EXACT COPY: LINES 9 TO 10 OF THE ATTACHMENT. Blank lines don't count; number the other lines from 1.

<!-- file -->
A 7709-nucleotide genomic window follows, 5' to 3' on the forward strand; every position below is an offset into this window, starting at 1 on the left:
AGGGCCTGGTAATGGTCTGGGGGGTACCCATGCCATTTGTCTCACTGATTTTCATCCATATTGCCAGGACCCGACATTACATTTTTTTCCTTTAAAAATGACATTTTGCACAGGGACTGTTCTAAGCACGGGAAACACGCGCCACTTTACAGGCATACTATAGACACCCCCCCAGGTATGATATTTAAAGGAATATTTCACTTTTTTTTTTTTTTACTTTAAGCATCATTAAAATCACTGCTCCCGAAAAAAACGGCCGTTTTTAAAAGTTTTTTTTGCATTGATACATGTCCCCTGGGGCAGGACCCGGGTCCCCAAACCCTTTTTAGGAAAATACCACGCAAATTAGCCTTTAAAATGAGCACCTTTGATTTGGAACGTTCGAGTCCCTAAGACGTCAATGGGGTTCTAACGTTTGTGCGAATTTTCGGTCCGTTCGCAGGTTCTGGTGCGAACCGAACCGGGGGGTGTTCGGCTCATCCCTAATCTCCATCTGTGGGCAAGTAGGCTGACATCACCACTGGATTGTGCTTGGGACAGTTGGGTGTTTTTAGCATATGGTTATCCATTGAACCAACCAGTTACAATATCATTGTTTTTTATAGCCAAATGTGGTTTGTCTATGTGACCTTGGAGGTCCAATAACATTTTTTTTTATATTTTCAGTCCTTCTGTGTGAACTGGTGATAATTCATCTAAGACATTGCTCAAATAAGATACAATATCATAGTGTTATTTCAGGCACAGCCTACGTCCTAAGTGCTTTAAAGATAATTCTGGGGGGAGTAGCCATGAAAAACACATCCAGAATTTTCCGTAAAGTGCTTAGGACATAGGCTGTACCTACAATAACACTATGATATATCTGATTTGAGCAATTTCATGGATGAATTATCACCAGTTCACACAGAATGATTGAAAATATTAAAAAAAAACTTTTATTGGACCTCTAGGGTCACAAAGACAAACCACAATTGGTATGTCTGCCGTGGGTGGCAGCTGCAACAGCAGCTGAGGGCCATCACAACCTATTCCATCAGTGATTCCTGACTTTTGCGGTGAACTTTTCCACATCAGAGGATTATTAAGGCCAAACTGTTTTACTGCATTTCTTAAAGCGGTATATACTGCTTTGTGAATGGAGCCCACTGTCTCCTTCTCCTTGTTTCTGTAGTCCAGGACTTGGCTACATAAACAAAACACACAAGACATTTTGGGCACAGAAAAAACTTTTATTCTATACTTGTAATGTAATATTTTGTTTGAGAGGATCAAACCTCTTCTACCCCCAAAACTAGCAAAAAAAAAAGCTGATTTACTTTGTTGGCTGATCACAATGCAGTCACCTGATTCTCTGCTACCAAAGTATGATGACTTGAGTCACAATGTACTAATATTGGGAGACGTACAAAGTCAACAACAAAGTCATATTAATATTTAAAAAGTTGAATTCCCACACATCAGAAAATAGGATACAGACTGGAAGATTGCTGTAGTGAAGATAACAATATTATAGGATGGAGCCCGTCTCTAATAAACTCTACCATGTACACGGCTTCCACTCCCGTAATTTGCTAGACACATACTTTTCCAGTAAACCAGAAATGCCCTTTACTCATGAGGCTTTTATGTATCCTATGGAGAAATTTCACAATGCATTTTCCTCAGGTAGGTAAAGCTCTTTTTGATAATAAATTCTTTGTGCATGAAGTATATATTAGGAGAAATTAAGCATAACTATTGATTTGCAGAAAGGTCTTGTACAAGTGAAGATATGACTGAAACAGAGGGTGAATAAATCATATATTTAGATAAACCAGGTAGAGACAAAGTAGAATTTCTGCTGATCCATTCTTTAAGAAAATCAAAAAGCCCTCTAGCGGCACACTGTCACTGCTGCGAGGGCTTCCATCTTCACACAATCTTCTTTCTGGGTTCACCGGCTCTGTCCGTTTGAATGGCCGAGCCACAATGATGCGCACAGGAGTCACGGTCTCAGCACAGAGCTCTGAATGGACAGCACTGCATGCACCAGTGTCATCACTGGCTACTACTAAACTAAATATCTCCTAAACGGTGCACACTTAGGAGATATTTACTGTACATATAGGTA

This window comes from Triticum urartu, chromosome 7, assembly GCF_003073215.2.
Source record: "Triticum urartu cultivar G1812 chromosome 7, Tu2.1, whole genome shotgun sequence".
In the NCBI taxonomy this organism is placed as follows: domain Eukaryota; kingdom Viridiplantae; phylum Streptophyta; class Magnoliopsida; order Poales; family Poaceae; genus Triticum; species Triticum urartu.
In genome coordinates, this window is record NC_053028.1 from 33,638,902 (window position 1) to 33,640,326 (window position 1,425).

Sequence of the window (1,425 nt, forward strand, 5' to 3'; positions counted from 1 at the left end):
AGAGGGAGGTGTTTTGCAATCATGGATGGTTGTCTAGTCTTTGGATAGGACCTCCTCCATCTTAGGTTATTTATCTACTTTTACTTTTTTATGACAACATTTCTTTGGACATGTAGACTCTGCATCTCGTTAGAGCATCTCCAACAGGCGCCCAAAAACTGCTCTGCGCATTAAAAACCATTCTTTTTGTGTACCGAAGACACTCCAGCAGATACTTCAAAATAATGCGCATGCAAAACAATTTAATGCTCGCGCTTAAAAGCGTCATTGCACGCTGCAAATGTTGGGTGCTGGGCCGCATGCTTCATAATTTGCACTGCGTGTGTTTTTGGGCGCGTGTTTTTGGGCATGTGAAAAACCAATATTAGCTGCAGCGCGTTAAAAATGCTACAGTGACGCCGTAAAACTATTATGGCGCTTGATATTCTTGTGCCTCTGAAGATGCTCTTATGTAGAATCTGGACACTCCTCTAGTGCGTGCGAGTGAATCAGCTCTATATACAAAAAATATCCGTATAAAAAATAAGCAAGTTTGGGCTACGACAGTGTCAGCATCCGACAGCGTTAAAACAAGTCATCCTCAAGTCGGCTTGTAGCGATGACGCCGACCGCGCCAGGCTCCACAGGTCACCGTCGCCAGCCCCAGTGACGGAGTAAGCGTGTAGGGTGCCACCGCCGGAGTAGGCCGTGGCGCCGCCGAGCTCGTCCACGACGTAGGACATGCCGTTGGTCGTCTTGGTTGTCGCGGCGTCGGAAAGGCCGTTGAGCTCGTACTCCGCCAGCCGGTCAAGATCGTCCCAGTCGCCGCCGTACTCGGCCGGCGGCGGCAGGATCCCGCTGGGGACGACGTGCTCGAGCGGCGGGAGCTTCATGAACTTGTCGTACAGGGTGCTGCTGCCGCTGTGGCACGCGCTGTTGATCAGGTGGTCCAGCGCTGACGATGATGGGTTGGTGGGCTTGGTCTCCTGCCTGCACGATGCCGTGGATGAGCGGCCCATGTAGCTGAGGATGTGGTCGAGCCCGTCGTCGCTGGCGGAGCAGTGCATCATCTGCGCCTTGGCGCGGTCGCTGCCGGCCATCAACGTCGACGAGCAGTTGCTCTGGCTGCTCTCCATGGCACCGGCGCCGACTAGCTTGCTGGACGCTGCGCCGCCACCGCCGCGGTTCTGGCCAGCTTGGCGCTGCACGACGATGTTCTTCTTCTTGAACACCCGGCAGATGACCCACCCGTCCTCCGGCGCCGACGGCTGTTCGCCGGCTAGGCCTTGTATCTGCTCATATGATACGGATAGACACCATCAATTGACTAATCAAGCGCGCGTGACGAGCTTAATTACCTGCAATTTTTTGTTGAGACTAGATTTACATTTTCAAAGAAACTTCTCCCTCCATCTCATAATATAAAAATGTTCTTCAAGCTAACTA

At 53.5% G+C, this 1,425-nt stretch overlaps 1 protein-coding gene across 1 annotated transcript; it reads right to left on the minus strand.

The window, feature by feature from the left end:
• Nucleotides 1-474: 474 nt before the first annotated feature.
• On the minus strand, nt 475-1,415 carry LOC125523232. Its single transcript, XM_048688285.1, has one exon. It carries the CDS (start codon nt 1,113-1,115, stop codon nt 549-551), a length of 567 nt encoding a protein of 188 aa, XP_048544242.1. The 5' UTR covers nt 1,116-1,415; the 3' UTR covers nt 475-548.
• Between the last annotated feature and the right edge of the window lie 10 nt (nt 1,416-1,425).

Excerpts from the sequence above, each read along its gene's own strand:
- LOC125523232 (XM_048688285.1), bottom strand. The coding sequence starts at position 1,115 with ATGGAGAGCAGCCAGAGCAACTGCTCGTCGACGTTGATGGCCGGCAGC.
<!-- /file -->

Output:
At 53.5% G+C, this 1,425-nt stretch overlaps 1 protein-coding gene across 1 annotated transcript; it reads right to left on the minus strand.

The window, feature by feature from the left end: